The BBG has long been considered one of the worst managed Federal agencies. The current Bush-era members of the bipartisan Board in charge of U.S. international broadcasting are expected to be replaced soon by President Obama’s nominees who now await confirmation by the U.S. Senate. (You would not know it if you open the BBG website.)
As new BBG members are getting ready to take their positions, the executives responsible for such journalistic and public relations disasters as airing of Holocaust denial propaganda on Alhurra television and discrimination against foreign-born journalists at Radio Free Europe Radio Liberty (a case now pending before the European Court of Human Rights in Strasburg) have been busy making themselves look good to their soon-to-be bosses.
But rather than to improve their management style, the BBG/VOA executive staff used the well-tried method of buying votes that goes back, well, all the way to the Roman times.
“Give them bread and games and they will vote for you.”
We hasten to add that this was not an election fraud, which the last time we checked is still a felony, but a Federal survey fraud. The goal was to make the management look good in a Federal survey that measures employee satisfaction.
The Office of Personnel Management (OPM) relies on the accuracy and impartiality of these employee surveys to make important decisions about personnel policies. The BBG/VOA executives undermined this process not only at their own agency but for the entire Federal government. Survey results at BBG/VOA can no longer be compared to results at other U.S. government agencies which don’t engage in bribing employees to encourage them to participate.
Giving away prizes is a not-too-subtle form of influencing how employees will vote. Ironically, the same executives, who have no problem ignoring government regulations when they apply to them, have been actively engaged in firing VOA journalists for minor time-and-attendance transgressions. They treat journalists who need to work irregular hours and move around to get their stories as bureaucrats tied to their desks.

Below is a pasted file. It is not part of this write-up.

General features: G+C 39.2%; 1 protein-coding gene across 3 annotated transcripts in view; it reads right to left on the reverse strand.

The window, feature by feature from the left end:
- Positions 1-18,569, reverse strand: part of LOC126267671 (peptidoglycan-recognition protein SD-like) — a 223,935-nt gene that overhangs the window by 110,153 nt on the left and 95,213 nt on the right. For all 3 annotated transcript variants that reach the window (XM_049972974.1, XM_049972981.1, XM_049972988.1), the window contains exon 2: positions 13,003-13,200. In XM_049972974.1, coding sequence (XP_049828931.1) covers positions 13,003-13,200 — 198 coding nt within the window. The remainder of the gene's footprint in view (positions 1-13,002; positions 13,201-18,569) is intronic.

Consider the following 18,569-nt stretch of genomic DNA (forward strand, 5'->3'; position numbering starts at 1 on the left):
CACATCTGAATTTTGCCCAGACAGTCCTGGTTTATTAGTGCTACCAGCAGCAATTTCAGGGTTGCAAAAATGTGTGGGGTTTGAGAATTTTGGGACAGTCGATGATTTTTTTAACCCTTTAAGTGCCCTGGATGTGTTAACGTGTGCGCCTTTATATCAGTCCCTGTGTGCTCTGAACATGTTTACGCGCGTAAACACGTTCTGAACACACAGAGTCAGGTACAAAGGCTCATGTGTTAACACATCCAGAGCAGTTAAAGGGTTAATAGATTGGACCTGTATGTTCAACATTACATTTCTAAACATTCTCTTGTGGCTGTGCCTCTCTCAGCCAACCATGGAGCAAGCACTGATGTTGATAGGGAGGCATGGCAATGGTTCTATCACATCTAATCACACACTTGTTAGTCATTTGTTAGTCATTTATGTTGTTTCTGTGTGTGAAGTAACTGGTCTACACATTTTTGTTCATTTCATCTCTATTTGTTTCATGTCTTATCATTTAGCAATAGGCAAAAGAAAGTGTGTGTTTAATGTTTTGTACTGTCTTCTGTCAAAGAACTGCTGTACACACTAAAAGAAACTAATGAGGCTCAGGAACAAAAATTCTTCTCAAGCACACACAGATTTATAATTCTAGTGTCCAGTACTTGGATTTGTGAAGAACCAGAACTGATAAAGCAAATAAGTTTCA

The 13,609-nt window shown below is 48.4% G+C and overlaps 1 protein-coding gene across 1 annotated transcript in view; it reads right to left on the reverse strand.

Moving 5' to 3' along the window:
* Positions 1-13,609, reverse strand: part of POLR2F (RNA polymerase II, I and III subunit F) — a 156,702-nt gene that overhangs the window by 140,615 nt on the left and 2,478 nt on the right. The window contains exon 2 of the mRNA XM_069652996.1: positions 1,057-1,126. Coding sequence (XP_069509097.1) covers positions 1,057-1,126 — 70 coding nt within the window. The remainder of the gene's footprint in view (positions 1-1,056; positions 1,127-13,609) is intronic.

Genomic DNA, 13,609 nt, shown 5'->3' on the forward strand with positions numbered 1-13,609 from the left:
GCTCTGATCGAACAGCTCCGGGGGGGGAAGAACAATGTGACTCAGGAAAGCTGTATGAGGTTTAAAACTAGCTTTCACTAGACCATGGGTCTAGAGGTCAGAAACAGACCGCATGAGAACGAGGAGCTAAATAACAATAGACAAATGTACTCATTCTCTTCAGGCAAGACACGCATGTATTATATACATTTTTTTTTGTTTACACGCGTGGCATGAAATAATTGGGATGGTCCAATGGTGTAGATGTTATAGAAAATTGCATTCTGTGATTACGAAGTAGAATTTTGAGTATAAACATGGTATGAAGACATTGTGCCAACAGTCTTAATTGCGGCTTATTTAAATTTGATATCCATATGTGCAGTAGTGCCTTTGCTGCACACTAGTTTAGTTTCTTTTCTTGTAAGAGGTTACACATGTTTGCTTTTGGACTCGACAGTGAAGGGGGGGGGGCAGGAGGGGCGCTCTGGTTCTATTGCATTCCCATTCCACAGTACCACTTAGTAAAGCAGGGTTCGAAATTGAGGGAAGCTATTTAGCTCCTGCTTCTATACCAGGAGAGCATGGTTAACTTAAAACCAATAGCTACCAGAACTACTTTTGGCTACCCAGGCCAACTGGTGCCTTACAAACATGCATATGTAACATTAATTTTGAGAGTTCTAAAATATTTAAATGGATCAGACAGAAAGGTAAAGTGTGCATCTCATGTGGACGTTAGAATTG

What we want to know is whether in addition to pizza, the BBG/VOA executives also provided beer. God forbid if they did, because that would also be against Federal regulations unless they granted themselves a special exemption.
If the soon-to-be active new BBG members in charge of the U.S. international broadcasting empire will not be able to change the management culture at their Agency, we suggest that they pay for regular pizza and beer parties for the BBG and VOA employees. If nothing changes under the new Board, we might as well really go back to the Roman Empire ways of keeping the masses happy.
The following commentary is from The Federalist, one of our regular bloggers who reports on the Broadcasting Board of Governors (BBG) and the Voice of America (VOA).
Down The Path Called Dysfunctional
Just when you thought that the Broadcasting Board of Governors (BBG) and the Voice of America (VOA) couldn’t become any more dysfunctional than they already are, comes the following:
The VOA Director, Dan Austin, recently issued an email regarding the results of the 2009 Human Capital Survey. This is the annual survey mandated by Congress of Federal agencies, a snapshot of how the employees of the Federal workforce feel about the agencies they work in. In odd-numbered years, the survey is conducted by each Federal agency. In even-numbered years, the survey is conducted by the Office of Personnel Management (OPM), even though some Federal agencies, including BBG/VOA contract with OPM to conduct the survey in the even-numbered years.
At the outset, Austin crows about the increased level of participation in the 2009 survey…up to 58 percent as opposed to the 35 percent in 2008. Austin goes on to make a vague reference to “improvements” in some areas, but key issues, including leadership (i.e., Austin, the BBG and the rest of the senior agency officials) remain areas of concern.
What Austin doesn’t say in his email is that senior agency leadership offered a prize for the agency element with the most participants. That prize is…
A pizza party.
A pizza party?!?
This is quite revealing of the senior VOA leadership attitude toward the Human Capital Survey and by extension, the agency’s employees.
The attitude is quite clear: the senior leadership sees the survey as a trivial, nuisance exercise and the employee workforce as if it were a group of children.
Whatever “improvements” have been claimed in Austin’s email, it is evident that even with a sophomoric attempt at “bribing” employees with a pizza party reward, the real numbers of positive direction are insignificant…and are made even more watered down when measured against the increased participation.
The heart of any survey of this kind are what are commonly referred to as “core issues;” namely, how the execution of the agency’s mission is perceived and where the employees see themselves now and in the future. In view of the increasingly bizarre behavior of its senior officials, employees should be concerned.